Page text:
Feb 182004
 
Authors: Brooke Harless

While in high school, Tom Conway, a senior recreation and

tourism major, said he had an intense addiction to Canadian strip

clubs. Growing up in New York, he and his friends would often drive

to Canada to visit various clubs.

“We would always go to this one, the Tropicana Gardens, because

there was a dancer there named Monique who was the most gorgeous

woman I had ever seen. She was a wicked-great dancer, too,” Conway

said.

On one trip Conway and his friends had consumed a little too

much alcohol and upon Monique’s entrance on stage Conway was

overtaken with her beauty and agility.

“She was so animated and hot,” said Conway, who decided to

propose to her.

“She had just finished a little bend and snap number and I had

to have her. I had been reading a lot of Jackie Collins and

Nietzsche and that combination of romantic ‘will to power,’ plus

Monique’s physique was too much for me. I called her over with a

twenty and as she was giving me the best lap dance of my life I

proposed to her. She just stared at me, finished the lap dance and

walked away,” Conway said.

As the club was nearing closing time, Monique made her way over

to Conway and took him by the hand.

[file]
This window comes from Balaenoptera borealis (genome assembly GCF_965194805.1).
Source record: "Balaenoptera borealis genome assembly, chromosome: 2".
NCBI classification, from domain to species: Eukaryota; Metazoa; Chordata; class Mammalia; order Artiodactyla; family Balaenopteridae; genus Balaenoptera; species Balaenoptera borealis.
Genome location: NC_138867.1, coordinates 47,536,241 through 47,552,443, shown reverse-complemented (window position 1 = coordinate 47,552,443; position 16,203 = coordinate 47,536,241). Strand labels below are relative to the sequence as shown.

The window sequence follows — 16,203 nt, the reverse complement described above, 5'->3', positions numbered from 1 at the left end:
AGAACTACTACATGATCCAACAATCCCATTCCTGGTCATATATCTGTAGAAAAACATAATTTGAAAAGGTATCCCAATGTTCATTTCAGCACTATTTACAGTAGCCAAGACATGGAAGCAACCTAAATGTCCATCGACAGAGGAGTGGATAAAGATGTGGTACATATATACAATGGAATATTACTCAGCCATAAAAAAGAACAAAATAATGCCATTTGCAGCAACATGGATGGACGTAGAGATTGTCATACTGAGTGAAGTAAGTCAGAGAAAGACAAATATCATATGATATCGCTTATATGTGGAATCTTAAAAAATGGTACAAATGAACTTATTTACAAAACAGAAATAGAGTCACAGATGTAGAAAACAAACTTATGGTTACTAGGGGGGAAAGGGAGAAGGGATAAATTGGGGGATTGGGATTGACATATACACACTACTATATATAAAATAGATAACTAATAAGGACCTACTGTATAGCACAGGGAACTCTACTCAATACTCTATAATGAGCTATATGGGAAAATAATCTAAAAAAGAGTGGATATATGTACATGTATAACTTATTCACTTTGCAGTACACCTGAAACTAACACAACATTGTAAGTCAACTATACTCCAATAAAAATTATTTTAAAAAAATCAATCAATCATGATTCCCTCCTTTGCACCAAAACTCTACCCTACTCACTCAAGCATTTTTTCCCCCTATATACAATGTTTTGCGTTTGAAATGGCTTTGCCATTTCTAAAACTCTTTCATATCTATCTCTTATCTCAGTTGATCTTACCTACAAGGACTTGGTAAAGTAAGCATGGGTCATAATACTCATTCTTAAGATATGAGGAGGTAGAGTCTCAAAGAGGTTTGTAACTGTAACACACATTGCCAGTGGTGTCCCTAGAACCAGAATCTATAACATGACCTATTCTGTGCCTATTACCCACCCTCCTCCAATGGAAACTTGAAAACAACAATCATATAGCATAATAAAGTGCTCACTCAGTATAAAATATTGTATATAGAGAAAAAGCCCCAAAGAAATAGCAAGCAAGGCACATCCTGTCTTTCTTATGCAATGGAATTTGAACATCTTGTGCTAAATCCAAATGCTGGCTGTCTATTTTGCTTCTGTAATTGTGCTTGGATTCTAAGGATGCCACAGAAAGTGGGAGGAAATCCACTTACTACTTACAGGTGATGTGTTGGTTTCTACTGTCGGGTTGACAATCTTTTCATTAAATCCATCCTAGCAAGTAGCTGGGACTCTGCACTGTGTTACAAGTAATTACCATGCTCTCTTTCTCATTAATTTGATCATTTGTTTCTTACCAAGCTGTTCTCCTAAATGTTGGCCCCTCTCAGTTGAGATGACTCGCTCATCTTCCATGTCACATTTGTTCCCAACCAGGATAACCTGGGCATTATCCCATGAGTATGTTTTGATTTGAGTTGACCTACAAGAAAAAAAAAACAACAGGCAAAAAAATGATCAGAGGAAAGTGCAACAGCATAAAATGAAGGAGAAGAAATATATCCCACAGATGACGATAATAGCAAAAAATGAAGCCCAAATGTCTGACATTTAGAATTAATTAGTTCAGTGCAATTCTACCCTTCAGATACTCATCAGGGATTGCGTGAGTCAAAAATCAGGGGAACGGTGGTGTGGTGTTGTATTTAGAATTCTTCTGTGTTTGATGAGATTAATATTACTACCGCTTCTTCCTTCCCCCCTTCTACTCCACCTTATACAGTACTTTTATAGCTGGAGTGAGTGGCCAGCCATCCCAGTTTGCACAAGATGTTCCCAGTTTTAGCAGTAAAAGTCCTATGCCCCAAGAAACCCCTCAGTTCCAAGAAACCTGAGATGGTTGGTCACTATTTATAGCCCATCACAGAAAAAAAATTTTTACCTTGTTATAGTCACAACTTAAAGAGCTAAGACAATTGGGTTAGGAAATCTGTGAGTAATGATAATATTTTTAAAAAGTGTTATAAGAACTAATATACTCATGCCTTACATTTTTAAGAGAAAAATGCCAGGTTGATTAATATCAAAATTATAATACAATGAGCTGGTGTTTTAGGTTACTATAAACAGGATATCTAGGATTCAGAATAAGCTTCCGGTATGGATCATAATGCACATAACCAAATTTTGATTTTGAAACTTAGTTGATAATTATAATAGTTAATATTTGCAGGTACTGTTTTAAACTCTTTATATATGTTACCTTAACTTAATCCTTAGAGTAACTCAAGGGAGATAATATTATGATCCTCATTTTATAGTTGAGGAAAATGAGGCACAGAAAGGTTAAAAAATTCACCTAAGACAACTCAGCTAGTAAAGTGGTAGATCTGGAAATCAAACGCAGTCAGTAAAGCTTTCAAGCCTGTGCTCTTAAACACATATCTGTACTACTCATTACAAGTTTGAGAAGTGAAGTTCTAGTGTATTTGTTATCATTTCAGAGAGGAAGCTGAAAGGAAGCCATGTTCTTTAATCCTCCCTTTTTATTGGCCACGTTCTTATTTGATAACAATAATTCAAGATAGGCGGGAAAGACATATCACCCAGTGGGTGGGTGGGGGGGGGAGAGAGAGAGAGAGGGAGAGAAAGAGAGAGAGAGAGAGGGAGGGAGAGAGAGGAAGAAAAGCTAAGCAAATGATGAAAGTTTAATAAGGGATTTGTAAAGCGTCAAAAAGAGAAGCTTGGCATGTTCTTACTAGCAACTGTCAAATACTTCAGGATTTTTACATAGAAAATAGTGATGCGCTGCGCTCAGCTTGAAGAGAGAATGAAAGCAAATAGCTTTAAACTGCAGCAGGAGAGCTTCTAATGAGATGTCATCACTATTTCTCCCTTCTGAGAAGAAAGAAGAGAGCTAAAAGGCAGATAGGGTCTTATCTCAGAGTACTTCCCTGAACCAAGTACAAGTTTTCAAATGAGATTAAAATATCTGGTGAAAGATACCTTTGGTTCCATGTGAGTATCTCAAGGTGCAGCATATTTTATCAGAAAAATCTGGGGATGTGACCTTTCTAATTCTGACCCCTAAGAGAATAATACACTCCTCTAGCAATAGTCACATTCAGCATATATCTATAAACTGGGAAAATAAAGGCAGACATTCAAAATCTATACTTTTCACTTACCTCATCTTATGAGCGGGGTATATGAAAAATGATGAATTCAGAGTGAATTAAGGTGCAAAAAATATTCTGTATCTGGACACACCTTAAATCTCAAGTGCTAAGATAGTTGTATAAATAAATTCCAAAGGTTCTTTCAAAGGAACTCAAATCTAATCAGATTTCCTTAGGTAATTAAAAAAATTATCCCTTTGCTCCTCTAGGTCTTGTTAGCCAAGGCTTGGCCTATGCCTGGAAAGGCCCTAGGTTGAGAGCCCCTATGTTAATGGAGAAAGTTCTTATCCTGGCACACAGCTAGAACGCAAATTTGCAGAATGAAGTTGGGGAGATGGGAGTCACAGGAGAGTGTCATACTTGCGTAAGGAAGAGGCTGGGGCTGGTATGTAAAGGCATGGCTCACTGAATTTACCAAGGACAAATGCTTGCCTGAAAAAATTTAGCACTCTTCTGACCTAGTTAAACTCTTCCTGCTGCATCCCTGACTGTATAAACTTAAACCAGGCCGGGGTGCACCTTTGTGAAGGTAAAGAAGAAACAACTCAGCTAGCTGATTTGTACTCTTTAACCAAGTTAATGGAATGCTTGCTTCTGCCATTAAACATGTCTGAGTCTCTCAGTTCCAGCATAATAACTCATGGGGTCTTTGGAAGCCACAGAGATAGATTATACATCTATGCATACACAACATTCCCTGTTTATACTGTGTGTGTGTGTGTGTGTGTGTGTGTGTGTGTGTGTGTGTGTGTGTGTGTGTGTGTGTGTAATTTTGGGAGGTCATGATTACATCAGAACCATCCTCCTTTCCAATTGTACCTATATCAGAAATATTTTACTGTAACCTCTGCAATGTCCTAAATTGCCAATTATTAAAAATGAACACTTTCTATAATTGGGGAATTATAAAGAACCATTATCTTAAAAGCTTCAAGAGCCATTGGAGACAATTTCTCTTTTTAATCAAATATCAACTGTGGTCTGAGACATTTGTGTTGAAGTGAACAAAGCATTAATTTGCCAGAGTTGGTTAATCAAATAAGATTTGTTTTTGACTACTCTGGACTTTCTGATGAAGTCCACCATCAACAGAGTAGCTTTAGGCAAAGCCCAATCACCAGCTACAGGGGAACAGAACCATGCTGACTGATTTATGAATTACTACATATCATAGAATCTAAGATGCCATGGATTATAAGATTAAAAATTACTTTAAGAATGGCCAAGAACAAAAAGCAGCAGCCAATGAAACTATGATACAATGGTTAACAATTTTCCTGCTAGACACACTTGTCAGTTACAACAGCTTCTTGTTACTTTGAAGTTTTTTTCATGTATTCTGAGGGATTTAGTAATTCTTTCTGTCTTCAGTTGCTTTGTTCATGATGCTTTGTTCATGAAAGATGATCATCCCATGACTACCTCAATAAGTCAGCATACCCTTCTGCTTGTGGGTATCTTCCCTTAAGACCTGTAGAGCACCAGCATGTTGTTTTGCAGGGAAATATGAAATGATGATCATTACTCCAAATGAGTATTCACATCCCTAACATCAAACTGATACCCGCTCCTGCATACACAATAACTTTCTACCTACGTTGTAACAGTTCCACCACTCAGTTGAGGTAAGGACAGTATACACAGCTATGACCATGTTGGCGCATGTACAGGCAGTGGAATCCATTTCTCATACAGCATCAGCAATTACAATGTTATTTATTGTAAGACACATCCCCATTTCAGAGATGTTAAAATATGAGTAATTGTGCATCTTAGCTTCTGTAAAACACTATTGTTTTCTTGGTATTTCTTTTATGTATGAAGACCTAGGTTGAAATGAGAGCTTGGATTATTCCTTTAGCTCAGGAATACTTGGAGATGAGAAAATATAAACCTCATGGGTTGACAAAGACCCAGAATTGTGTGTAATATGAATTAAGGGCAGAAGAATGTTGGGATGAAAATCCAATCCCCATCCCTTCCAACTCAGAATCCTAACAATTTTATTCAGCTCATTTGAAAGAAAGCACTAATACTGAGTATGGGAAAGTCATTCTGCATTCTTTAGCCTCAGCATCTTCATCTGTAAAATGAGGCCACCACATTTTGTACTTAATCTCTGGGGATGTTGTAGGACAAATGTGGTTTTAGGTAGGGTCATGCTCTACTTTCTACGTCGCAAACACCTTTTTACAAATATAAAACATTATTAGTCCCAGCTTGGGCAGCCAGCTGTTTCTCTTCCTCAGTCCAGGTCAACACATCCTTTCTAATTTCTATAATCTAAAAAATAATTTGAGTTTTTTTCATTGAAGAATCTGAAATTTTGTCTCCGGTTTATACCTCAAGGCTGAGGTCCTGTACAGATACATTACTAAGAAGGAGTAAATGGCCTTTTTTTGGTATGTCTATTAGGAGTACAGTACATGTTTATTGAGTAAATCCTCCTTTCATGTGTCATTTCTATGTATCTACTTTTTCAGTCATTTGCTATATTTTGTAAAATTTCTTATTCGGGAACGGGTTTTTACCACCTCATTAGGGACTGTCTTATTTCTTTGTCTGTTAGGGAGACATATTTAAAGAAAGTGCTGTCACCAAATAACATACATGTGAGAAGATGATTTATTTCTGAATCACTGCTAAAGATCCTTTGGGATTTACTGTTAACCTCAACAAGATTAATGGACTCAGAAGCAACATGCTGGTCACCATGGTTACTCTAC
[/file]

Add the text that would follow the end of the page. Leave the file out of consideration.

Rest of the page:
“She led me out of the bar, and I wish that I could remember

more of the night, but I was so smashed. We talked about our

dreams; Monique was saving money to become a hairdresser. We made

out in her Buick before going to some twenty-four hour wedding

chapel. It was right next to an all-night fish shack, so all I

really remember is smelling fish and puking on the justice of the

peace.”

After getting married, the two went to Monique’s apartment to

celebrate with a bottle of pink champagne.

“I really don’t remember much of the night. I woke up extremely

hung over, we went out for waffles and just kind of stared at each

other. We didn’t talk about getting married. I wasn’t sure of

exactly what happened at the chapel. We exchanged numbers and

addresses, I then phoned my friends and they came and picked me

up.”

Conway returned to New York, where he was a senior in high

school. Two years passed before he received a packet from Canadian

government.

“I flipped through the packet to discover it was divorce papers.

I was initially confused because the name on the papers was Francis

Madenda. Monique must have been her stage name. Anyway I signed all

the papers, but noticed that there was a section that were

guidelines for alimony payments.”

Conway then researched Canadian marriage requirements and ended

up making a trip to Canada to prove that the marriage wasn’t legal

because he hadn’t supplied his birth certificate at the time of the

wedding.

“I never saw Monique or Francis … whatever, again, but it’s

always fun beginning a story with ‘My first wife,'” Conway

said.

 Posted by at 5:00 pm

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